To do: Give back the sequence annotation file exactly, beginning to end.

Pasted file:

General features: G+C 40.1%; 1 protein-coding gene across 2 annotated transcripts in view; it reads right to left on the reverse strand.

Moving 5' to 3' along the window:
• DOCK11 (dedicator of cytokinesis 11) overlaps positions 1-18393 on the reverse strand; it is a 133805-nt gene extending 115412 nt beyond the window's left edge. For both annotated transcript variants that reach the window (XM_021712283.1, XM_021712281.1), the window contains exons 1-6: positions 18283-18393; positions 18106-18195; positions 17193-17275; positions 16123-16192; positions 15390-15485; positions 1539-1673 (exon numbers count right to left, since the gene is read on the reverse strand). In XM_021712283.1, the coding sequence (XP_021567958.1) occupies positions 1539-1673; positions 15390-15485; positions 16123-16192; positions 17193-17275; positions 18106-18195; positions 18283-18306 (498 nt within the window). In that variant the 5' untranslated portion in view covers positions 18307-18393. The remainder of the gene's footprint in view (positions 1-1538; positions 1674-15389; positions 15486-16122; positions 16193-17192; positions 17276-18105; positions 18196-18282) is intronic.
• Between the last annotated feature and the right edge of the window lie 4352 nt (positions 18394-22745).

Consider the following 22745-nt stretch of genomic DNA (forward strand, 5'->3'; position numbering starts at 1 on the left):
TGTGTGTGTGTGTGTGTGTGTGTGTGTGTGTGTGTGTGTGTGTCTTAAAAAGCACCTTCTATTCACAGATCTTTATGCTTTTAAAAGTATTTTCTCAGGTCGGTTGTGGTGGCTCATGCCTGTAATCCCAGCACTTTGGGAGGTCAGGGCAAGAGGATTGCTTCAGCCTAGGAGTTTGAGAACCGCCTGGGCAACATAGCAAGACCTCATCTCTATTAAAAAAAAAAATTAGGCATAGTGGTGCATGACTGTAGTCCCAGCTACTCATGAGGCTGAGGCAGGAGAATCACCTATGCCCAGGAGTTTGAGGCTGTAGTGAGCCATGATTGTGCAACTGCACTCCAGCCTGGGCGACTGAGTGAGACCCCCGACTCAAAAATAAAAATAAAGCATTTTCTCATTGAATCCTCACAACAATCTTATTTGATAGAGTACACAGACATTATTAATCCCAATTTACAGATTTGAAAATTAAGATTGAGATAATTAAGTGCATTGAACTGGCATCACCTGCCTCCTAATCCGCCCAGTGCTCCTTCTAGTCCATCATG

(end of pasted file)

General features: G+C 40.1%; 1 protein-coding gene across 2 annotated transcripts in view; it reads right to left on the reverse strand.

Moving 5' to 3' along the window:
• DOCK11 (dedicator of cytokinesis 11) overlaps positions 1-18393 on the reverse strand; it is a 133805-nt gene extending 115412 nt beyond the window's left edge. For both annotated transcript variants that reach the window (XM_021712283.1, XM_021712281.1), the window contains exons 1-6: positions 18283-18393; positions 18106-18195; positions 17193-17275; positions 16123-16192; positions 15390-15485; positions 1539-1673 (exon numbers count right to left, since the gene is read on the reverse strand). In XM_021712283.1, the coding sequence (XP_021567958.1) occupies positions 1539-1673; positions 15390-15485; positions 16123-16192; positions 17193-17275; positions 18106-18195; positions 18283-18306 (498 nt within the window). In that variant the 5' untranslated portion in view covers positions 18307-18393. The remainder of the gene's footprint in view (positions 1-1538; positions 1674-15389; positions 15486-16122; positions 16193-17192; positions 17276-18105; positions 18196-18282) is intronic.
• Between the last annotated feature and the right edge of the window lie 4352 nt (positions 18394-22745).

Consider the following 22745-nt stretch of genomic DNA (forward strand, 5'->3'; position numbering starts at 1 on the left):
TGTGTGTGTGTGTGTGTGTGTGTGTGTGTGTGTGTGTGTGTGTCTTAAAAAGCACCTTCTATTCACAGATCTTTATGCTTTTAAAAGTATTTTCTCAGGTCGGTTGTGGTGGCTCATGCCTGTAATCCCAGCACTTTGGGAGGTCAGGGCAAGAGGATTGCTTCAGCCTAGGAGTTTGAGAACCGCCTGGGCAACATAGCAAGACCTCATCTCTATTAAAAAAAAAAATTAGGCATAGTGGTGCATGACTGTAGTCCCAGCTACTCATGAGGCTGAGGCAGGAGAATCACCTATGCCCAGGAGTTTGAGGCTGTAGTGAGCCATGATTGTGCAACTGCACTCCAGCCTGGGCGACTGAGTGAGACCCCCGACTCAAAAATAAAAATAAAGCATTTTCTCATTGAATCCTCACAACAATCTTATTTGATAGAGTACACAGACATTATTAATCCCAATTTACAGATTTGAAAATTAAGATTGAGATAATTAAGTGCATTGAACTGGCATCACCTGCCTCCTAATCCGCCCAGTGCTCCTTCTAGTCCATCATG